Most memorable banned book by Mariah

While it is not my favorite banned book, one of the top 100 banned books really jumped out at me as one of the most memorable: Bridge to Terabithia.  There are many reasons why Bridge to Terabithia is challenged, but one of them is that death is central to the plot.   I read Bridge to Terabithia when I was around 9 or 10 and I remember being horrified.  I remember liking it, liking it, and then – BAM! Death!  I was shocked – books were supposed to be happy!  But after I finished, I read it again.  Over the years, I read that book many more times, even though it always upset me.  Now that I’m older, I recognize the allure: kids need the option to read books that are scary, or sad.  Life can be scary.  Life can be sad.  But in a book, that scary or sad (or both) is contained.  It’s a safe space to explore those feelings, without actually having to experience a traumatic event.  And when a traumatic event does come along, that story is still there to provide comfort, to assure you that you are not alone.

Banned Books Week is here!

BBW13_160x200All this week we will be celebrating Banned Books week here at the library. There will be a special display at the library, a dedicated pinterest board (join us here) and TPL staff will share some of their favorite banned books here on the blog. Do you have a favorite banned or challenged book? Let us know here in the comments, or on facebook or twitter. Here’s some links with more information about Banned Book Week:


This past Saturday, Bernardo and I spent more time trying to distinguish between American and Oriental Bittersweet than actually ridding the garden of it.  Needless to say, we left most of it in place but pulled some down off of of a small tree to prevent any future harm, and to provide an up-close photo for you viewers to help us identify.
Oriental Bittersweet (Celastrus orbiculatus) is an aggressive and invasive climbing deciduous woody vine.  The leaves are difficult to identify because they are extremely variable, so should not be relied upon for identification.  The leaves can be round to oblong in shape and appear as alternate, simple with bluntly toothed margins.  Oriental Bittersweet propagates by seed and produces greenish white flowers in the spring. In the autumn, red berries are enclosed in yellow capsules.  Oriental Bittersweet grows in thickets and can strangle trees and shrubs by entangling their stems.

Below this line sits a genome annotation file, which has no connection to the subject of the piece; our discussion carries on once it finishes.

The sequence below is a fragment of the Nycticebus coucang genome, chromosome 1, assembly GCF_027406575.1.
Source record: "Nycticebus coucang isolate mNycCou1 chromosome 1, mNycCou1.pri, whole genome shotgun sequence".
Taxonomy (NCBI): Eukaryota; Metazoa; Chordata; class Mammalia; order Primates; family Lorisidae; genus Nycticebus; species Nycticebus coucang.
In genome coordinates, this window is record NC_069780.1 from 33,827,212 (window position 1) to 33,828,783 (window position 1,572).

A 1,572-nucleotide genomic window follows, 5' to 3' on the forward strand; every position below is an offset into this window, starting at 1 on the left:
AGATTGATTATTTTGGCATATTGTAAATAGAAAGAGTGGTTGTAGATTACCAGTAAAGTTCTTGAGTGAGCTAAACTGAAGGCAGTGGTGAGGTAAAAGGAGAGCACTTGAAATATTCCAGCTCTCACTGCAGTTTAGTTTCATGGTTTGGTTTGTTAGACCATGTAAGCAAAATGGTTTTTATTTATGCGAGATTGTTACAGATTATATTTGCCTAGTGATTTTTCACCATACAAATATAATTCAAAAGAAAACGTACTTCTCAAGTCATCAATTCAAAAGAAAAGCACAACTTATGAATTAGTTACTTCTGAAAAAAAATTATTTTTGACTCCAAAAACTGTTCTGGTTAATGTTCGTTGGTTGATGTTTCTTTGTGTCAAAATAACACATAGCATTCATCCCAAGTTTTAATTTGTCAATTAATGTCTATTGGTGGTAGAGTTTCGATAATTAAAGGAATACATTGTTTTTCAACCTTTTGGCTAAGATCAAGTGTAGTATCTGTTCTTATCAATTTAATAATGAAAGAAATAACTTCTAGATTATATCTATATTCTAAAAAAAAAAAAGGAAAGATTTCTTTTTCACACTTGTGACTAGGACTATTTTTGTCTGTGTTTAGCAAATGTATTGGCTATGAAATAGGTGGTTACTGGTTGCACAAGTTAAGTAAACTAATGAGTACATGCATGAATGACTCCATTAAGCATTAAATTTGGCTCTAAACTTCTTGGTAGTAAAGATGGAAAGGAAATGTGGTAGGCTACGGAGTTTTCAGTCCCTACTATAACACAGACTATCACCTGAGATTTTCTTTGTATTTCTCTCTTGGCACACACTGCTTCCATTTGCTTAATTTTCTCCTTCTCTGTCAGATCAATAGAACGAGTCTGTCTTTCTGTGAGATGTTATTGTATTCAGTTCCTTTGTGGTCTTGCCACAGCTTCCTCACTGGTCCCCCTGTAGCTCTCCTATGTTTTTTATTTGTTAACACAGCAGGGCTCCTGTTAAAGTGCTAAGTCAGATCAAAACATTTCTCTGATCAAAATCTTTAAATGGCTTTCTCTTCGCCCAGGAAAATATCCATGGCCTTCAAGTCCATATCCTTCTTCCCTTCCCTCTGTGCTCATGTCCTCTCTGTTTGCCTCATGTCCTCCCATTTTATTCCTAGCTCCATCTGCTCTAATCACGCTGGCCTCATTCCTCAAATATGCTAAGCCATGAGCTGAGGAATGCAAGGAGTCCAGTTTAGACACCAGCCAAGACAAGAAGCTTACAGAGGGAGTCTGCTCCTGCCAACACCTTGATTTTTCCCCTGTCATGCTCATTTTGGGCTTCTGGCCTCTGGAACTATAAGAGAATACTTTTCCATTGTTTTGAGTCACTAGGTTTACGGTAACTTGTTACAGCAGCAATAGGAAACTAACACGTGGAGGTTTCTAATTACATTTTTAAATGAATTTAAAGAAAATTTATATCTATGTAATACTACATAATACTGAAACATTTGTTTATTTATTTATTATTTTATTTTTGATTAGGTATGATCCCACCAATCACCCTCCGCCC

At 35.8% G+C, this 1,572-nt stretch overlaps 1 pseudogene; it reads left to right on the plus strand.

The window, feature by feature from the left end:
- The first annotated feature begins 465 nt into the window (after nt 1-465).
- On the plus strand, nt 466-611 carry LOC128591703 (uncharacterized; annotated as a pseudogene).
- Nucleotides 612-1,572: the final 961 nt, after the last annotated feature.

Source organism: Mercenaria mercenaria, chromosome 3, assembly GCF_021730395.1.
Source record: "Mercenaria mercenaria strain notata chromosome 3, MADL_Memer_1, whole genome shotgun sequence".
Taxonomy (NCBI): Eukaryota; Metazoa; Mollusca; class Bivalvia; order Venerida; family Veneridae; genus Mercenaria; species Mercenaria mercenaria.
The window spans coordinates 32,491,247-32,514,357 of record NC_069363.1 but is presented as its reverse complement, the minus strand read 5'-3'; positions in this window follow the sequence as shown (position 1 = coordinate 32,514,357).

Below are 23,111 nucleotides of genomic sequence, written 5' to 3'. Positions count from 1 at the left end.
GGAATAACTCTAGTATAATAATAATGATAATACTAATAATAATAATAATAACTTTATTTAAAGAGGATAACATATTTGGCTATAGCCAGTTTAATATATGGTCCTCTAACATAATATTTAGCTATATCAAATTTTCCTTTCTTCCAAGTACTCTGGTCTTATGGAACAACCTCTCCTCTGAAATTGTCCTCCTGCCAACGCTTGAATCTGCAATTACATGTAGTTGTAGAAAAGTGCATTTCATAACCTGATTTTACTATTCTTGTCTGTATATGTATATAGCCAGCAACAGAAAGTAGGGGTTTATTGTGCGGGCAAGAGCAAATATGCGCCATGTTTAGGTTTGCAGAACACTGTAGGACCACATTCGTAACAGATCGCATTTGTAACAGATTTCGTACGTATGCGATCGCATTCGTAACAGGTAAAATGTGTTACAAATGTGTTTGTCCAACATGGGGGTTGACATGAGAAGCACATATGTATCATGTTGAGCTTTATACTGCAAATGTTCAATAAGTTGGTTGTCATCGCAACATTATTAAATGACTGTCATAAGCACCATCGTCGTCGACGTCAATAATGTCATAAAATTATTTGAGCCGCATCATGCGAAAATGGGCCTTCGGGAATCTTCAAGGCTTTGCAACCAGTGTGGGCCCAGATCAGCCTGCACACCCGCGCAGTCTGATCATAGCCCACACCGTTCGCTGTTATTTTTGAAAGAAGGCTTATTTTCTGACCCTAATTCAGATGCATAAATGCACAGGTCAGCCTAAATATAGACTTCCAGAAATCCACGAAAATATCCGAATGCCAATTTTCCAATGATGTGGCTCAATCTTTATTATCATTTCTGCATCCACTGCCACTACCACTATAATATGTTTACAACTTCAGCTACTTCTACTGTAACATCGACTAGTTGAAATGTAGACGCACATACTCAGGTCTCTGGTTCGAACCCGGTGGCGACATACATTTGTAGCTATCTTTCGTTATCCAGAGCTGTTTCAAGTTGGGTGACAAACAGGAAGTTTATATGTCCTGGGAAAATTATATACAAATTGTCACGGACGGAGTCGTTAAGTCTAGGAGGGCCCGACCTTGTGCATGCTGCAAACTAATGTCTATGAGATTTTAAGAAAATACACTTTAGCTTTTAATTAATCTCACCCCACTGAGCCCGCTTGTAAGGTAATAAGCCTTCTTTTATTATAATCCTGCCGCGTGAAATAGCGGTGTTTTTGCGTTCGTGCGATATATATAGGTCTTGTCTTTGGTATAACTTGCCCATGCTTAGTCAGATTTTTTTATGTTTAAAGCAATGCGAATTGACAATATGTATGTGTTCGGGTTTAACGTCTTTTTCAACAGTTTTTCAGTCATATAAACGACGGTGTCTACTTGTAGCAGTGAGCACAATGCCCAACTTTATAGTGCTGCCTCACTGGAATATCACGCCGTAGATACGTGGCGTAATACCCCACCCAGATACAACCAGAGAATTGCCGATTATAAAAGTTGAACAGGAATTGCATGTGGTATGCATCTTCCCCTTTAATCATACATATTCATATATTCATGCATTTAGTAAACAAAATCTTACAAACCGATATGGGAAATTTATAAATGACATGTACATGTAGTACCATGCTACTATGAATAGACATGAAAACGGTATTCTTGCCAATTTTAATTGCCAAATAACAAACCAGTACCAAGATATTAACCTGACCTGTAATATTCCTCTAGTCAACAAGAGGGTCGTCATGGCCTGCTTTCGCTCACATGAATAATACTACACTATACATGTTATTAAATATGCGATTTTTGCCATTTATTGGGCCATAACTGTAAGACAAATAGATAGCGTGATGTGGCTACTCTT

American Bittersweet (Celastrus scandens L.) is native to Maine.  It is also a climbing deciduous woody vine but is not nearly as aggressive as Oriental Bittersweet.  American Bittersweet produces red berries but they are enclosed in orange capsules and appear only at the terminal ends of the stems, whereas on Oriental Bittersweet, berries and flowers can be found all along the stem at leaf axils.



I spent a little over an hour on Saturday pulling just one type of weed from the birdsong garden.  The weather was beautiful and there was a pleasant wind which made weeding less a chore.  This is a common weed known as Horseweed and can grow in almost any area of your garden. The weed can grow as tall as 2 meters, well taller than myself, and reproduces by seed.  The seeds germinate in late summer or early spring.

The good thing about these weeds is that they have extremely shallow root systems 
and you can pull them out quite easily.  
Below, find additional photos of the Garden
The Birdsong Garden

The new Teepee
A view from the new Teepee

Ornamental Grasses flowing in the wind

Resources for Seniors

Are you a senior living in Topsham? Here are some online resources that could be helpful to you.

Aging in Place
Benefits Check Up
Eldercare Locator
Family Caregiver Alliance
Meals on Wheels
National Council on the Aging
Senior Living Map

Thanks to Charles Findlay for compiling this list.

Murder Mystery Dinner 2013

We had a great time this weekend at our annual Murder Mystery Dinner. A glamorous group from the 1920’s landed in a modern dayDSCN0625 London flat courtesy of H.G. Wells’ time machine! The only thing is, someone murdered Wells and the time machine was broken! Whodunnit? There were many suspects: Dame Agatha Christie, James Joyce, Virginia Woolf, William Yeats, Mae West, T.S. Eliot, Isadora Duncan, Dorothy Parker, Ezra Pound, Sarah Bernhardt, W.C. Fields, Georgia O’Keefe, Rudolph Valentino, Amelia Earhart, Bessie Smith, Charlie Chaplin and Lily Pad, the hapless owner of the London flat.

DSCN0661In typical English style, we ate roast beef and drank tea, before voting for the best costume and unveiling the murderer. The award for best costume was awarded to Grace Anderson (for the second year running!) as Rudolph Valentino with the runner-up awarded to Beverly Fox Martin as W.C. Fields. So whodunnit? Mae West (as played by Marjorie Whipple) in the bathroom with the rubber duckie!

DSCN0677A great time was had by all, and we can’t wait to do it again next year. As with all programs at TPL, the dinner was free and open to the public. Many thanks to the Friends of the Topsham Public Library, who raise funds so that programs like this are possible. Sounds like your cup of tea? Be sure to sign up next year!

More photos can be seen on our Facebook: If you were a guest at the dinner and took some photos, please share them with us! Email


Patron Review: Exile (Garnethill Trilogy) by Denise Mina

Definitely NOT a Cozy!
By Beverly A. Martin

I am hooked on Denise Mina’s writing. This, the second novel in her Garnethill trilogy, is meant to drag you, shake you, expose you, cause you thrills and anguish. Along with her Scottish wit which pokes itself through the muck and mire to greatly relieve you. This is gritty lit and not for the weak spirited. If you want to keep your brain engaged, but not keep your hands too clean, then dive in!!!

Exile by Denise Mina can be ordered through our inter-library loan system.

Would you like to write a patron review for the blog? Email with your review!

Secret Life of Insects

See what’s buzzing at the Topsham Public Library

Click the images to see closeups.
 Butterfly on purple liatris
 Bumblebee on white liatris
 Moth hiding in a yellow lily

Great Golden Digger Wasps and a Japanese Beetle share a Purple Globe Thistle 
 Japanese Beetle on purple coneflower (Echinacea)

The white dot that appears on the back of the beetle is where a Tachinid Fly glued its eggs to the beetle’s thorax.  Later the larva will hatch and bore into the beetle, which is a healthy and natural way to keep the beetle’s population at bay.

 Bumblebees on purple coneflowers (Echinacea)

Tandem Thread Waisted Wasps